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  #1  
Old 06/22/08, 04:42 PM
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can you grow beans between corn rows sucessfully?

Anyone ever tried growing beans between the corn rows? How does this compare with just planting beans and the corn in their own spacious rows? Is the production of green beans the same?

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  #2  
Old 06/22/08, 04:59 PM
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some folks use pole beans and let them grow up the corn stalks. you may have tie after the corn is finished for a fall crop of bush beans.

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Old 06/22/08, 06:28 PM
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I dont' like the thought of harvesting the beans while leaning and picking through the prickly corn plants. I plant for each of care of each crop and ease of harvest. It might save space to plant them together, but I don't lack space. I plant everything separately.

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Old 06/22/08, 08:46 PM
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Planting beans amongst the corn will actually help the ground. the beans will put some nitrogen back into the soil. Corn robs all the nitrogen out. The beans also keep the soil more, um...aerated. After frost, the bean vines are easily tilled into the soil. or just layed down on it if you're mulching/lasagne type gardening.

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Old 06/22/08, 09:20 PM
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How about the non vine green beans like blue lake?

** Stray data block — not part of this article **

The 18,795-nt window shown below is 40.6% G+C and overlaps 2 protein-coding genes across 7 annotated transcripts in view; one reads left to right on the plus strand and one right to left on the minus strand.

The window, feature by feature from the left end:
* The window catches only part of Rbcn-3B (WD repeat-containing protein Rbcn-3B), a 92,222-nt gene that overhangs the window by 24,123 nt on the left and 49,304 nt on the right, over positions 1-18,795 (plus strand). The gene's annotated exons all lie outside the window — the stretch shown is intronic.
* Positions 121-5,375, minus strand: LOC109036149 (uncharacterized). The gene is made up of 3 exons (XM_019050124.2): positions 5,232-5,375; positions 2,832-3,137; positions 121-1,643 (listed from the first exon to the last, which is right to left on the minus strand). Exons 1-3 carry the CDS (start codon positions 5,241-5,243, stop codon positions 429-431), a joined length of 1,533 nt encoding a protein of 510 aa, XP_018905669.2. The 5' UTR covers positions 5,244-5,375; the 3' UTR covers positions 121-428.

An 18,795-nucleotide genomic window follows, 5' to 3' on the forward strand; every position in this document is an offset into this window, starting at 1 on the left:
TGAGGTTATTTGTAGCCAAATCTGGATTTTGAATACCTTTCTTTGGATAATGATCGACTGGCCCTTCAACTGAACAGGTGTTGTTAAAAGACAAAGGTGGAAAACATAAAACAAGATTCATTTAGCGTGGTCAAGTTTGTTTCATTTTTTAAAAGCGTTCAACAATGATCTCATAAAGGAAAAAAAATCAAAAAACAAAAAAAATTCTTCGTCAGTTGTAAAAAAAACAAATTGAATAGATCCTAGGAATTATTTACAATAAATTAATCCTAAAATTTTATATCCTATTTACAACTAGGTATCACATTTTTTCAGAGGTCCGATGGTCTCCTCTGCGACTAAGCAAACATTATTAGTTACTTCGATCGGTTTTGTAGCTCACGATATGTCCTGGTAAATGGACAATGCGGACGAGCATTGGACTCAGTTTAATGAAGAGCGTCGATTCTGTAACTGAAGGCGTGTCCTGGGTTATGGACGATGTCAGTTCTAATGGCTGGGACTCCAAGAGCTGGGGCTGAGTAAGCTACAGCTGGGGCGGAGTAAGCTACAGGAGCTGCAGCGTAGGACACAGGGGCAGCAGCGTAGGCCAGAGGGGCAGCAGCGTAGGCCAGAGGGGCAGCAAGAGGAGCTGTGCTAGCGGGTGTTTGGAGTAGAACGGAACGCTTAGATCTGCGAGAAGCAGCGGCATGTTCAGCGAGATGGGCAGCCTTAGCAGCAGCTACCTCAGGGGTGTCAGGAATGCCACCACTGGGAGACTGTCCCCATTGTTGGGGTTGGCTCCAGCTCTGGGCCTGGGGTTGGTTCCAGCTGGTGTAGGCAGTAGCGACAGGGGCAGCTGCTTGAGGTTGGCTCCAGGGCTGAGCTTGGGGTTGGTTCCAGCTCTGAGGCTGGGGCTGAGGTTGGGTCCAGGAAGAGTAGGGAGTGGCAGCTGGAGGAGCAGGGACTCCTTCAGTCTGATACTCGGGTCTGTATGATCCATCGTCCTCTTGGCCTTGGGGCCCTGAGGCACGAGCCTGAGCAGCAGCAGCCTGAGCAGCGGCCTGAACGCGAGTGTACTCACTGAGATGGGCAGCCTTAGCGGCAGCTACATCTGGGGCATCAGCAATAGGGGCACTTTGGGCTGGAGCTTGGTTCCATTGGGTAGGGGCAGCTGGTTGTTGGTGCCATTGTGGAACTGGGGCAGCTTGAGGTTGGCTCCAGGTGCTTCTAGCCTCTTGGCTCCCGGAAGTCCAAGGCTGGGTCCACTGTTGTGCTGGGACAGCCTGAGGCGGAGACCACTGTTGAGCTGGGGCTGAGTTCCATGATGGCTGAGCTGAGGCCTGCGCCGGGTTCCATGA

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Old 06/22/08, 10:44 PM
 
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How much sun do they need? I've always planted gb's in full sun.

Despite my husband's protests, I'll be experimenting with the outer edges of the corn patch, running pole beans up the stalks. Can't wait to see what happens. Too bad the outer row is so patchy. :-(

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Old 06/22/08, 11:25 PM
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Originally Posted by Faithful One View Post
How about the non vine green beans like blue lake?
No, bush beans would not work between corn rows. Only pole beans may be used so that they can grow up to the sun rather than being shaded. Even then, the beans should be planted shortly after the corn begins growing so that the early leaves can have access to direct sunlight.

Martin
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Old 06/22/08, 11:38 PM
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How much sun do they need? I've always planted gb's in full sun.

Despite my husband's protests, I'll be experimenting with the outer edges of the corn patch, running pole beans up the stalks. Can't wait to see what happens. Too bad the outer row is so patchy. :-(

i have a patchy stand of corn this year too. i blame it on the voles and their tunneling allowing the roots to dry...dadgummit! i figure it would be a good year to plant squash and pumpkins in the corn patch.
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Old 06/23/08, 12:53 AM
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If you have an outside corn row that receives sun most of the day, I have had good success planting bush greenbeans between the corn hills on that row. My FIL use to plant running fieldpeas in the corn middles. Eddie